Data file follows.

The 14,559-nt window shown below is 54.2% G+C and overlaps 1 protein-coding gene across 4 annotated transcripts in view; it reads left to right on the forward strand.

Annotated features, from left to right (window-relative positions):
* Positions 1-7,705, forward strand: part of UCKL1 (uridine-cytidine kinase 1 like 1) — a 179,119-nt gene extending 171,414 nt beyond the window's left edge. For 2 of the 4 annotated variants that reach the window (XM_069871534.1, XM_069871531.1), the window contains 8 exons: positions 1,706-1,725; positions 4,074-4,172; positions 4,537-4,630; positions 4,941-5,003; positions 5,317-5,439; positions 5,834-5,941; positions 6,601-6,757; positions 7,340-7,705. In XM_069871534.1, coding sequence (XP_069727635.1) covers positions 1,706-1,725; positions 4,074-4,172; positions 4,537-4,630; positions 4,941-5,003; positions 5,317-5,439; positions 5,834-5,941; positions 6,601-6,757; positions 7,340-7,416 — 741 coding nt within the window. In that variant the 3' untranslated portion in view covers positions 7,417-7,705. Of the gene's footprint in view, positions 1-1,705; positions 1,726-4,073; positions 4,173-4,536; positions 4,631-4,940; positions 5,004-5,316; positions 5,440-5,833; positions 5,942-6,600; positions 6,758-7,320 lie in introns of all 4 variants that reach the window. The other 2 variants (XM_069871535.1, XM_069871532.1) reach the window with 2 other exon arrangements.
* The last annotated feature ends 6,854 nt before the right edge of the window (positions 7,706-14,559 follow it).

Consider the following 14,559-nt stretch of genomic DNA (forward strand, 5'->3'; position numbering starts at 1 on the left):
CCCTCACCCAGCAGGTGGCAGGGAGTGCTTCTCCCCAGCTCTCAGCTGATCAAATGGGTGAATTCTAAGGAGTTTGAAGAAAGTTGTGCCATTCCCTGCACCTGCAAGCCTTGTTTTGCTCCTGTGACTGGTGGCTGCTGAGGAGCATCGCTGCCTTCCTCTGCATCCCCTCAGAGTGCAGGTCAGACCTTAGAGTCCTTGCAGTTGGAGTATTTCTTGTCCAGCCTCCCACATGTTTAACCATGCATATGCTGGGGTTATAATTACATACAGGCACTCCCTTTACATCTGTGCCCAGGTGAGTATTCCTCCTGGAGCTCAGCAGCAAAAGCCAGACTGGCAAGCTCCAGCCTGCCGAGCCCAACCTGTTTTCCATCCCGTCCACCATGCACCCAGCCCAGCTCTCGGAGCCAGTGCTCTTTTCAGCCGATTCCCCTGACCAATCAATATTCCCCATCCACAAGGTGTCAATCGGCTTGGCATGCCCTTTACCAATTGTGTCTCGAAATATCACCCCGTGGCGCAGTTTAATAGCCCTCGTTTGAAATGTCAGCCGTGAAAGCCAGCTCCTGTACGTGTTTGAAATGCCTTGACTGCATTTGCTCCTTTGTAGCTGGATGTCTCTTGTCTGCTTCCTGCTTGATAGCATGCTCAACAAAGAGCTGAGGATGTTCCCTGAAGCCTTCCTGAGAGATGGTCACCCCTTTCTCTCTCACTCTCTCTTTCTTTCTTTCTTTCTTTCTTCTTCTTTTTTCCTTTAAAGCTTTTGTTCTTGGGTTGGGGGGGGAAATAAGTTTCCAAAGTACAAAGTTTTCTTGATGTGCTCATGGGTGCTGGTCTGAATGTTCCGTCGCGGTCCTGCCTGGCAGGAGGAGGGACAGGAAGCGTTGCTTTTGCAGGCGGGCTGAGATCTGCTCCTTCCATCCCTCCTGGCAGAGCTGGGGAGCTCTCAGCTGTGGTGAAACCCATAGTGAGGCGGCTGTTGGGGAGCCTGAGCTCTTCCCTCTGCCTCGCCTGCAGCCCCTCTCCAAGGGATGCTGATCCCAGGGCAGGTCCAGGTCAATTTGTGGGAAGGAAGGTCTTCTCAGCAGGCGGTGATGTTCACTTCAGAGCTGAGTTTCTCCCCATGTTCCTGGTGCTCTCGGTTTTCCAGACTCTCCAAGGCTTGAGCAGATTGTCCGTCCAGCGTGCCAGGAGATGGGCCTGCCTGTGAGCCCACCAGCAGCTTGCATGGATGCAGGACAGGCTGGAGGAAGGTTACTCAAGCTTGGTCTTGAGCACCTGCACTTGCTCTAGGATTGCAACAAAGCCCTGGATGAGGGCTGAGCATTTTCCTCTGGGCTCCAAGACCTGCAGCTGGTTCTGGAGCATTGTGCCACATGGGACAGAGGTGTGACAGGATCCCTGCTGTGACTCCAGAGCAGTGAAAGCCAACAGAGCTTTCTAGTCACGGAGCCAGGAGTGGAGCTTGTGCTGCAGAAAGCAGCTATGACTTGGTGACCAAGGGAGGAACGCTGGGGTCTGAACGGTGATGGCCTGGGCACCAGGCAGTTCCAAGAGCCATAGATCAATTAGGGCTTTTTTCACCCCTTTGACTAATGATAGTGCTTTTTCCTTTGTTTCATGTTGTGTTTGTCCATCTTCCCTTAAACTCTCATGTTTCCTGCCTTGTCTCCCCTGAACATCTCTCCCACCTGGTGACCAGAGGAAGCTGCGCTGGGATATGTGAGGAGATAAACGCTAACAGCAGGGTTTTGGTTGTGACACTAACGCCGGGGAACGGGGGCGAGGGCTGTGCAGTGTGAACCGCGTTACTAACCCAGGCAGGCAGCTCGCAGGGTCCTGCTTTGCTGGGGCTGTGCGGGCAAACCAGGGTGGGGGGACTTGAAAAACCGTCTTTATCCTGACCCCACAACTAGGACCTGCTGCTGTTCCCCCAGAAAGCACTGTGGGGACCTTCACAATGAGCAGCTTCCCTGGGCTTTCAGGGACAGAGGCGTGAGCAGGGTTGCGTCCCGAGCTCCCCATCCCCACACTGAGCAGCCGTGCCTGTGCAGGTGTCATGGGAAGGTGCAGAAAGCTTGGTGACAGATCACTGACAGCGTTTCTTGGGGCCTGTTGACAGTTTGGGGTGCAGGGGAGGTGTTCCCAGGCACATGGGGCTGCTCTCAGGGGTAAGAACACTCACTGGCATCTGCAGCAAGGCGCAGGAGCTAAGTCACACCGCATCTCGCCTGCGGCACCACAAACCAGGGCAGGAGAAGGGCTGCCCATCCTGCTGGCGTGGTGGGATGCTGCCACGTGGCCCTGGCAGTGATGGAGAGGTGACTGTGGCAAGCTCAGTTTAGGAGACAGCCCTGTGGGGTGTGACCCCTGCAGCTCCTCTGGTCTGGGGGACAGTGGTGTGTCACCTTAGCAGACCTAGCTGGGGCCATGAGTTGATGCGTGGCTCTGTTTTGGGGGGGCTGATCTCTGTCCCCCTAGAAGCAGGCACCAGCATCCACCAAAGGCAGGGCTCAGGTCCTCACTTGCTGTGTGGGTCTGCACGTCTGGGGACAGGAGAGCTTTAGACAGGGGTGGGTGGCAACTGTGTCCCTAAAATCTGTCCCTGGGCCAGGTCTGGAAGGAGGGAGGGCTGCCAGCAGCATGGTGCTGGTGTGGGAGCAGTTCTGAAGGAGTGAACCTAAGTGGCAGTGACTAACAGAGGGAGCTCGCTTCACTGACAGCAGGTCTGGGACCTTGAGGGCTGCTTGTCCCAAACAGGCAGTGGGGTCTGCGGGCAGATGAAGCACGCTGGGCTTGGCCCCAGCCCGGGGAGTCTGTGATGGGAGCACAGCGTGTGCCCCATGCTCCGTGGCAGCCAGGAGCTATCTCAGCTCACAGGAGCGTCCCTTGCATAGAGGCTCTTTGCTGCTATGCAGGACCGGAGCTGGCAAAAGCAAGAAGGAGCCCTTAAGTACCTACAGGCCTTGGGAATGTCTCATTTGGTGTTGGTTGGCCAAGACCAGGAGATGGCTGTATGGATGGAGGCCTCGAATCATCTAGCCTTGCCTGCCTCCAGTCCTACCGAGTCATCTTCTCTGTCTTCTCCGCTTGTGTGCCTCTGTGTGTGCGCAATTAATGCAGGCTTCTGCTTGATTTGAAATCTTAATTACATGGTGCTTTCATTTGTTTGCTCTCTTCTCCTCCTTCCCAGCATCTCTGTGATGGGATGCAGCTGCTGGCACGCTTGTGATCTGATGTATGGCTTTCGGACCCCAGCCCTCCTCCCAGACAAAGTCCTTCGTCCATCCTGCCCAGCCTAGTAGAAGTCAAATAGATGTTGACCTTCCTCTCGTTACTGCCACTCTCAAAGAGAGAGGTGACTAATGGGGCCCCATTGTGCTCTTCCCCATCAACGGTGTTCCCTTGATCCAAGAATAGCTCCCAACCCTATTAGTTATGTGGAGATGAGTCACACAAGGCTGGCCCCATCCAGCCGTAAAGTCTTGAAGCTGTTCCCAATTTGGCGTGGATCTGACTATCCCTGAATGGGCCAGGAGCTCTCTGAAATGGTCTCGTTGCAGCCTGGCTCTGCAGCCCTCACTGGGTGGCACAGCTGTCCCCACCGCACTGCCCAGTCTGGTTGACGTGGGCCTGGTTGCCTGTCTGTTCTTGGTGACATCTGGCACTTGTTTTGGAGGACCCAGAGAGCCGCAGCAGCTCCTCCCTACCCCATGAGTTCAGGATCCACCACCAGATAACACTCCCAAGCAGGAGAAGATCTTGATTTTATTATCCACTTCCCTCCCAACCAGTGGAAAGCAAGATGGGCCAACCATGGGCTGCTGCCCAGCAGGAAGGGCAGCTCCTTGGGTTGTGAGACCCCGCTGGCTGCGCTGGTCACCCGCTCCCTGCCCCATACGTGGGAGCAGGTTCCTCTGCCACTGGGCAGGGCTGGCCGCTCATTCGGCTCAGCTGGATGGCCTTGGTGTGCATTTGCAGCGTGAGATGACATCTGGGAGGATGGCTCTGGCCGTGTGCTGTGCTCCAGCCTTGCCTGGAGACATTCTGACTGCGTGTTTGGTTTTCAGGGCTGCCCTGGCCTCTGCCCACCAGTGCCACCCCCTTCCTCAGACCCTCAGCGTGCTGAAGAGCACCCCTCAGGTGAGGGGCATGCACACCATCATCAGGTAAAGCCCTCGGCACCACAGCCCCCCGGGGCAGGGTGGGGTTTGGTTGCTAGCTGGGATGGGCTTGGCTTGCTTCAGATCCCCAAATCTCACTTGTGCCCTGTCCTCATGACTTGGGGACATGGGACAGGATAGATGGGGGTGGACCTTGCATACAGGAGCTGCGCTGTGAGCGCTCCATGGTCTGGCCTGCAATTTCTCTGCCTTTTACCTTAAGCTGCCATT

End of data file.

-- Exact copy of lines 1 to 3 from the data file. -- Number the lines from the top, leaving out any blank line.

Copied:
The 14,559-nt window shown below is 54.2% G+C and overlaps 1 protein-coding gene across 4 annotated transcripts in view; it reads left to right on the forward strand.

Annotated features, from left to right (window-relative positions):
* Positions 1-7,705, forward strand: part of UCKL1 (uridine-cytidine kinase 1 like 1) — a 179,119-nt gene extending 171,414 nt beyond the window's left edge. For 2 of the 4 annotated variants that reach the window (XM_069871534.1, XM_069871531.1), the window contains 8 exons: positions 1,706-1,725; positions 4,074-4,172; positions 4,537-4,630; positions 4,941-5,003; positions 5,317-5,439; positions 5,834-5,941; positions 6,601-6,757; positions 7,340-7,705. In XM_069871534.1, coding sequence (XP_069727635.1) covers positions 1,706-1,725; positions 4,074-4,172; positions 4,537-4,630; positions 4,941-5,003; positions 5,317-5,439; positions 5,834-5,941; positions 6,601-6,757; positions 7,340-7,416 — 741 coding nt within the window. In that variant the 3' untranslated portion in view covers positions 7,417-7,705. Of the gene's footprint in view, positions 1-1,705; positions 1,726-4,073; positions 4,173-4,536; positions 4,631-4,940; positions 5,004-5,316; positions 5,440-5,833; positions 5,942-6,600; positions 6,758-7,320 lie in introns of all 4 variants that reach the window. The other 2 variants (XM_069871535.1, XM_069871532.1) reach the window with 2 other exon arrangements.